Posted July 01, 2012 on AP on Fox
Mark Cavendish led a tight sprint to the finish Monday to win the second stage of the Tour de France, while Fabian Cancellara retained the overall leader's yellow jersey after the mostly flat ride across Belgium. The top overall standings didn't change as defending champion Cadel Evans of Australia and fellow title contender Bradley Wiggins of Britain trailed close behind in the pack after the 129-mile ride from Vise to Tournai. Cavendish collected his 21st Tour stage victory and proved he remains the rider to beat in Tour sprints. He also won three stages in the Giro d'Italia and two in the Tour of Oman this year. The 27-year-old from the Isle of Man has been left largely to fend for himself this year because his Sky team is focusing on helping Wiggins become Britain's first Tour winner. ''It's quite nice. I came into this sprint day with really the least pressure I've ever had in a Tour stage,'' Cavendish said. ''Normally in the ...

Plucky Cavendish Fights Through – 99th Tour de France, Stage 2

World Champion claims his 21st Tour de France stage win, Cancellara remains in yellow Sprinters, and sprints, are undeniably an acquired taste, especially during a three-week-long stage race. But for those who enjoy the battles and care less about the war, these masters of the small skirmishes and the here-and-now are definitely your cup of tea. With the exception of a few notable...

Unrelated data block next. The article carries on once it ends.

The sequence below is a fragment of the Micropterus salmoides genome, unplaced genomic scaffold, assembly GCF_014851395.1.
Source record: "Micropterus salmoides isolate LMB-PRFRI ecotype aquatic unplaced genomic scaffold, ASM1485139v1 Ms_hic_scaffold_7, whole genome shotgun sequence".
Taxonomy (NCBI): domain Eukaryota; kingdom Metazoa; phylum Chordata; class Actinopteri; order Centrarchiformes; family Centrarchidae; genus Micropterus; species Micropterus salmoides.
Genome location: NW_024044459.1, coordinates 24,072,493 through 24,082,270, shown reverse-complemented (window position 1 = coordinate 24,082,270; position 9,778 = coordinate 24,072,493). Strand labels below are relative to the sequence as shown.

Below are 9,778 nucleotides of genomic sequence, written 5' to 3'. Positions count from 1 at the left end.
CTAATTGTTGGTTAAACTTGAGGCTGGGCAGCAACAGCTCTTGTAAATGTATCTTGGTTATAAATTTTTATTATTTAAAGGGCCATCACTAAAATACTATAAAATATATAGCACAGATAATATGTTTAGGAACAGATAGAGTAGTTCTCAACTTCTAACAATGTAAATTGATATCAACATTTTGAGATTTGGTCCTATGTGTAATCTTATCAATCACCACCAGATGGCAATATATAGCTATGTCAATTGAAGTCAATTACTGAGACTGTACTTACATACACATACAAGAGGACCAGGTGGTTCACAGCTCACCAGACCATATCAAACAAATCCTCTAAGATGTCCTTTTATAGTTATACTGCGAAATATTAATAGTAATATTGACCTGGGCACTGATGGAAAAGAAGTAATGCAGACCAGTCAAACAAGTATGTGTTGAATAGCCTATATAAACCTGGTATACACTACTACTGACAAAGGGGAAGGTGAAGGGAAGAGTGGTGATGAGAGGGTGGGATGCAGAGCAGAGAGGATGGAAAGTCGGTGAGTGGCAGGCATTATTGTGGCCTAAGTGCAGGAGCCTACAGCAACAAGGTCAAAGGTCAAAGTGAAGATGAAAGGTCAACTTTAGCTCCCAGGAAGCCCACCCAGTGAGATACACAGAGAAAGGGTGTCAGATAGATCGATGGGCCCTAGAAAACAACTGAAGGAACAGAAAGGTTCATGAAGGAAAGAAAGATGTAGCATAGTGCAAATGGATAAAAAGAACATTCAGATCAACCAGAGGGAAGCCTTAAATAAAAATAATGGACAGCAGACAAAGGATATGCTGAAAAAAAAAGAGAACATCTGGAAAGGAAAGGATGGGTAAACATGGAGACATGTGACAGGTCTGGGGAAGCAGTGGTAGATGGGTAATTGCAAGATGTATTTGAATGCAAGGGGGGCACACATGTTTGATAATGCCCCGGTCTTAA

Notebook: Sagan is best of Tour de France newbies

Winning the opening stage in his very first Tour de France, like Peter Sagan did Sunday, is a rare feat that confirms the high hopes race watchers have put in the young Slovak. Sagan, a 22-year-old rider for Italian squad Liquigas-Cannondale, is the most closely watched of the 33 rookies in this year's Tour after coming into the race with five stage wins in the Tour of California...

Quick Stepping Through the Tour – Martin Carries On

Stage 2 of the Tour de France, which was a flat stage, came down to teams battling it out at the front for position in the final kilometers. A three rider breakaway, which attacked at 22km, had as much as eight minutes on the field, but was caught with more than enough time for teams to set up their leadout trains. Omega Pharma - Quick-Step Cycling Team led the chase until the break...
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